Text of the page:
One of the most common ways to get across the idea of exponents is through squares and cubes. Probably every Math textbook and piece of software has images of squares and cubes to illustrate the second and third powers.
But if we agree that children learn Math by encountering it in reality – in three dimensions – why not have them build their own models? And why stop at the third power?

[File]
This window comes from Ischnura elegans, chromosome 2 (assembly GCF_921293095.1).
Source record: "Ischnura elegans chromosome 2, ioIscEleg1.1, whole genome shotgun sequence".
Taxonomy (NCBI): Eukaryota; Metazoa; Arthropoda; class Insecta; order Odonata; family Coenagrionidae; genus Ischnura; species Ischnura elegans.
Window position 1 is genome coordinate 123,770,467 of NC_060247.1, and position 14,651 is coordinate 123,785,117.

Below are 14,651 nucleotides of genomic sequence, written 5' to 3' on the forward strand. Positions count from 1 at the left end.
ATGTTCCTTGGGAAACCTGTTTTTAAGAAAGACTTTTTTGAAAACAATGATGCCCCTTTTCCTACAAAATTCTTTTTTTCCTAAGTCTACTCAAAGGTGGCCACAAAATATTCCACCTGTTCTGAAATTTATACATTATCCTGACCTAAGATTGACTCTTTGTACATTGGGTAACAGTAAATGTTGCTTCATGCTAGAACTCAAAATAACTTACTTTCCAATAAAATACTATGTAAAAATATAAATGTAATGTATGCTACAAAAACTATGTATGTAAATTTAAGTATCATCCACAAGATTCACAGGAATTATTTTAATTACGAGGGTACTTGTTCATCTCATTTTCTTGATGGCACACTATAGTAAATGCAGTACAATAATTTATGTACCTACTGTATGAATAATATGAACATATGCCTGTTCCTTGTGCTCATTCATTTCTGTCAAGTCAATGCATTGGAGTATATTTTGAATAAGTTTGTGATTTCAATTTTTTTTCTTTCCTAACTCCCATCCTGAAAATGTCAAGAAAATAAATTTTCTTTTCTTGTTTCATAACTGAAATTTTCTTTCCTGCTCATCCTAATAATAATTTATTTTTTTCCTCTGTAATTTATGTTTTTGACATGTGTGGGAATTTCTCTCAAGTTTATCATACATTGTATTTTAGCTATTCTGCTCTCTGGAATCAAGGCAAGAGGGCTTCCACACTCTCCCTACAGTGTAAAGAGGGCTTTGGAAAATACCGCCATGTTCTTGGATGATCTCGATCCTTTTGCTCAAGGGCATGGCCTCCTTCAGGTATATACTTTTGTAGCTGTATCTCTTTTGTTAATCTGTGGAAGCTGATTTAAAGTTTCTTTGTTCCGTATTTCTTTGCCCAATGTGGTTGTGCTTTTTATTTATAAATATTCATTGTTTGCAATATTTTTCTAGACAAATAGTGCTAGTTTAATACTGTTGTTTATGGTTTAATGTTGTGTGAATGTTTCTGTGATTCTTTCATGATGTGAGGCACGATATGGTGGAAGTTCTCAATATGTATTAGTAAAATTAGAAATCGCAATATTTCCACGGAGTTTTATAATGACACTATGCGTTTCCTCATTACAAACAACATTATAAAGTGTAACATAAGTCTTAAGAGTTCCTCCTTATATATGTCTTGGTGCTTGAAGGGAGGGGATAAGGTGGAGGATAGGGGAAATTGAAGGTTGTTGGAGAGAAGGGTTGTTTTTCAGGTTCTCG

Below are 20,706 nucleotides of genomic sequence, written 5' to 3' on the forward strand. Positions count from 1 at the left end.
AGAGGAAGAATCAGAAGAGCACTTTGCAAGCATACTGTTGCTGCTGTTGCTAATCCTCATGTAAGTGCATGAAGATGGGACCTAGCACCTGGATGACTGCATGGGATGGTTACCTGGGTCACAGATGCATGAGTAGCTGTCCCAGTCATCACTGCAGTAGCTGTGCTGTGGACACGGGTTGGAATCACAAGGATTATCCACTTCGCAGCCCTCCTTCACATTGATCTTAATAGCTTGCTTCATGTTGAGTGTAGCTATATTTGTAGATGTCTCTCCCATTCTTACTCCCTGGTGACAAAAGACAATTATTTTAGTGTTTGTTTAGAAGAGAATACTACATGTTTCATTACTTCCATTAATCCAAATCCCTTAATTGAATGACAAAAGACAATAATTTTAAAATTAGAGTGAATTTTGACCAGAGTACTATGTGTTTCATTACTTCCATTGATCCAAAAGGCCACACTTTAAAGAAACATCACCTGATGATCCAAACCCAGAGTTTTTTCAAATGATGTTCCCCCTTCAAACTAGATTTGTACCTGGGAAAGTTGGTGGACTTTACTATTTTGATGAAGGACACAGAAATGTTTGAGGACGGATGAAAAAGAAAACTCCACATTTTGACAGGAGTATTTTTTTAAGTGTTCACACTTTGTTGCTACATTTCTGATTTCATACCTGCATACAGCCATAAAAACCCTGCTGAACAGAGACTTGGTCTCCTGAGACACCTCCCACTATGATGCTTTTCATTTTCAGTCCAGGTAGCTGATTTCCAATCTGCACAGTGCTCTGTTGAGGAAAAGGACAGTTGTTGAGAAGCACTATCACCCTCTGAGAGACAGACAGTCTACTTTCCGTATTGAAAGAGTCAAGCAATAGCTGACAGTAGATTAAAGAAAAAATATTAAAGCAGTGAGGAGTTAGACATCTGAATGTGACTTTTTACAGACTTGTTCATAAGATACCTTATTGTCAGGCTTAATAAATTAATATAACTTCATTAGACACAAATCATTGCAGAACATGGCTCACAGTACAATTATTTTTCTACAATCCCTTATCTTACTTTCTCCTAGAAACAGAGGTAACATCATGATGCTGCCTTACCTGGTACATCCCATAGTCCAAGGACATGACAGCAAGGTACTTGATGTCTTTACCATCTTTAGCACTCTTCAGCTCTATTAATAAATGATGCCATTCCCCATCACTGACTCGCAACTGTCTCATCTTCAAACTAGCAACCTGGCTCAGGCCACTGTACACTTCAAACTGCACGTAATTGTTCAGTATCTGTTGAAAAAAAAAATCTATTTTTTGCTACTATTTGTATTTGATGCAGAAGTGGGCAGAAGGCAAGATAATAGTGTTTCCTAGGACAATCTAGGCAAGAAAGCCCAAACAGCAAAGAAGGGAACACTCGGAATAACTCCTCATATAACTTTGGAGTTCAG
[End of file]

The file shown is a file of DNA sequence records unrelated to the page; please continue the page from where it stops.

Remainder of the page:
This lesson aligns the mathematical concept with physical reality extremely clearly. Students build models of powers of 2, 3, and 4 with cubes and record the equations those models embody. That’s all there is to it.
Students then practice writing exponential numbers in standard form, as expressions, and in words given one of those forms.
Common Core Standards:
5.NBT.2: “…Use whole-number exponents to denote powers of 10.”
6.EE.1: “Read, write, and evaluate expressions involving whole-number exponents.”
Duration: 2 – 3 days
A Smart Notebook 10 file is included. Click on the .zip icon and you can open both the PDF and Notebook files separately.